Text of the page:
Norwegian firm has long business history with American Army. 

Rune Johansson of Kongsberg Defence Systems considers the company’s participation in the 2013 Association of the United States Army Annual Meeting and Exposition a natural part of the continuum of a relationship more than a hundred years old. 

In 1890, Johansson said, the Norwegian defense firm entered a rifle into a U.S. competition – and won. The piece became commonly known as the Springfield rifle in the United States, and served as the Army’s main infantry weapon during the Spanish-American War. 

Today, Johansson said, Kongsberg’s presence is even greater – if not readily recognized. Its M153 Common Remotely Operated Weapons Station (CROWS) is mounted on Humvees, M-1 Abrams tanks, and other combat vehicles across the inventory. Johansson outlined the advantages CROWS offers – ability to fire on the move day or night, with enough accuracy to turn its .50-caliber machine gun into a sniper weapon. 

“It puts the soldier under armor, controlling the weapon from within the vehicle,” Johansson said.

Stryker wheeled fighting vehicles have carried a similar package, the M151 Remote Weapons System (RWS), since 2001, Johansson said. More than 2,700 Strykers are equipped with them.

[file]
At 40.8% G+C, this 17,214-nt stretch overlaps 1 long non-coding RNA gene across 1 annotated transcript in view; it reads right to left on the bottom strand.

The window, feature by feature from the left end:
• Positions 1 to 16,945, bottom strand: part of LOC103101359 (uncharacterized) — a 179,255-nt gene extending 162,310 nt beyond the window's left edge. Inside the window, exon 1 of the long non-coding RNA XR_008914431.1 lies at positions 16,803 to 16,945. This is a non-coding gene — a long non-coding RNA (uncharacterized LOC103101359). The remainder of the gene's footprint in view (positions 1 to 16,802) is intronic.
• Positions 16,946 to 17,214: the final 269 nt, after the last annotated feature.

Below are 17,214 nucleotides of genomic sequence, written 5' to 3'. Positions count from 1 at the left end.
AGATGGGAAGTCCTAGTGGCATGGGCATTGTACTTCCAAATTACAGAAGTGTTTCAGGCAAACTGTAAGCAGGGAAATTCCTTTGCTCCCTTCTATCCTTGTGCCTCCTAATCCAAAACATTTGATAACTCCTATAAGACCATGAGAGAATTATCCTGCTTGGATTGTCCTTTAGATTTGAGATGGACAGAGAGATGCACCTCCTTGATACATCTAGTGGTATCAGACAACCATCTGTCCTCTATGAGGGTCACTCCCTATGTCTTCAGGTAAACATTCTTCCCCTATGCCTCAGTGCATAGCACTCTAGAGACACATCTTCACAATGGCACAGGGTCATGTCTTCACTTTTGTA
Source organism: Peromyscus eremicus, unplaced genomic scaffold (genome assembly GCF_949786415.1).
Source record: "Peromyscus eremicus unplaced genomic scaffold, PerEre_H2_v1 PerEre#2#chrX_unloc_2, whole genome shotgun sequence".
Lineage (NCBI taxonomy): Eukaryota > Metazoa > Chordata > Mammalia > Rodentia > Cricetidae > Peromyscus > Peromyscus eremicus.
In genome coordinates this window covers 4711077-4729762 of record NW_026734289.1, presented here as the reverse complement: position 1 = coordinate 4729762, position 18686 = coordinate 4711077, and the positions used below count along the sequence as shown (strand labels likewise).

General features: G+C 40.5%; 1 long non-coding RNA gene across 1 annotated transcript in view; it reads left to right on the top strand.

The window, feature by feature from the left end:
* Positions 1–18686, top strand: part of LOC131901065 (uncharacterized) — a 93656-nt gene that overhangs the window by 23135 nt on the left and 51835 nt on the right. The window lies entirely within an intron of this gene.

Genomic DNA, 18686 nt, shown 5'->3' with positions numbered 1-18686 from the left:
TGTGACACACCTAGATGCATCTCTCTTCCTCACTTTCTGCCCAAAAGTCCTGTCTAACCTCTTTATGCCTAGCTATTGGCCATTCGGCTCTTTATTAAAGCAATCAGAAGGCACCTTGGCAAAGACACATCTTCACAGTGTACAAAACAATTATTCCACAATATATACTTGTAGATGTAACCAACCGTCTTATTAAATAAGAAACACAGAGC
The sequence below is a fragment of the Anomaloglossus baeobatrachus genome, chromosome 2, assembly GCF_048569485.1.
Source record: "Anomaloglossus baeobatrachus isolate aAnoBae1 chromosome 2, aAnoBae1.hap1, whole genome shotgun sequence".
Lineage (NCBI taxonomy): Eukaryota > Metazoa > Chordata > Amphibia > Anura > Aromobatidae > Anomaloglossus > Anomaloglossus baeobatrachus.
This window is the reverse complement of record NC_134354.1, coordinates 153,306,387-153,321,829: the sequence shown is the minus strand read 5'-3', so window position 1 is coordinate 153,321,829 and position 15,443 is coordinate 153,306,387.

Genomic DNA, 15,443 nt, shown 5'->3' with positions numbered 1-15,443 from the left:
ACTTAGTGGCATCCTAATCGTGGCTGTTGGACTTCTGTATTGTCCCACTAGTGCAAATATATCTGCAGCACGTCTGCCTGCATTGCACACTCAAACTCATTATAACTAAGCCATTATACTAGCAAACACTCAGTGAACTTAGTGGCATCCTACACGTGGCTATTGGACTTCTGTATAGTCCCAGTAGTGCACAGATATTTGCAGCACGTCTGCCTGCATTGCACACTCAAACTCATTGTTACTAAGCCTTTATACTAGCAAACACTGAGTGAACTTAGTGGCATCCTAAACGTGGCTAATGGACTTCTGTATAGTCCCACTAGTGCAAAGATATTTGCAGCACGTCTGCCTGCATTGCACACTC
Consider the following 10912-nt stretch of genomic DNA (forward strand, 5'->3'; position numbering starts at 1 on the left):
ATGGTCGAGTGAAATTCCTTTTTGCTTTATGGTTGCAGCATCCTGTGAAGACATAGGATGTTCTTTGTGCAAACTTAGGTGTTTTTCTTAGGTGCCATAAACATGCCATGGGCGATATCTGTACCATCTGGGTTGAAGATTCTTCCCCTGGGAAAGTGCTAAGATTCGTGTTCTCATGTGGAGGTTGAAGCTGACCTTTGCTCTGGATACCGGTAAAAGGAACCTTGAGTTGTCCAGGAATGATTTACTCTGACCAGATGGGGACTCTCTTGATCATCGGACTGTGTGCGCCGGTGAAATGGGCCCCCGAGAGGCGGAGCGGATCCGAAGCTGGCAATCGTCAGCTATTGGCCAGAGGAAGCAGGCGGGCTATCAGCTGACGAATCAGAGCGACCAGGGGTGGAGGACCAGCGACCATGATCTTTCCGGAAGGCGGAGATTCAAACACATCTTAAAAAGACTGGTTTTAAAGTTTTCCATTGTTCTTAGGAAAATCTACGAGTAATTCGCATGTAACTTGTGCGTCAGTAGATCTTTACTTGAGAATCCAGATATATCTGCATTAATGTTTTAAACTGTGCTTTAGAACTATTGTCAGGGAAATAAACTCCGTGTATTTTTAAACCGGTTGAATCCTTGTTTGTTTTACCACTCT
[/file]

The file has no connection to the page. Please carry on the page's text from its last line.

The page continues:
Kongsberg’s less commonly known Norwegian Advanced Surface-to-Air Missile System (NASAMS) “is protecting the airspace we are in right now, and has been since the 2004 inauguration of President [George W.] Bush,” Johansson said. The Army owns the air-defense system assets, which are operated by the Army National Guard to monitor the skies over the Washington, D.C., area.

 “Based on the success we’ve had, we continue improving, making new variants, displaying, and showcasing them to Army customers,” Johansson said. “When we want them to see new products, this the AUSA annual meeting] is the place to be.”

He particularly relished the chance to talk to soldiers who have used Kongsberg systems.

 “People tell me how they fight with the weapons systems. I learn a lot from feedback. We take it seriously and try to improve the product,” Johansson said. 

During the Annual Meeting, Johansson said, Kongsberg representatives also were able to meet with everyone in the Army who is involved with vehicle procurement. 

“It is valuable to be able to touch this many people,” Johansson said.

Kongsberg particularly directed efforts at the show to encourage the Army to procure its Protector MCT-30 system – which Johansson described as a more robust and powerful version of the RWS. It can hold a 30mm cannon, mounted to turrets of wheeled or tracked armored vehicles, and can be fitted with a co-axial machine gun, blue force tracker, active protection systems, and a commanders’ independent remote weapon station, according to company literature.  

“We’ve fired more than 5,000 rounds in live-fire tests,” Johansson said. 

The Army will get its first good look at Protector MCT-30 capability during a live-fire test at Fort Benning, Ga., in February, Johansson said.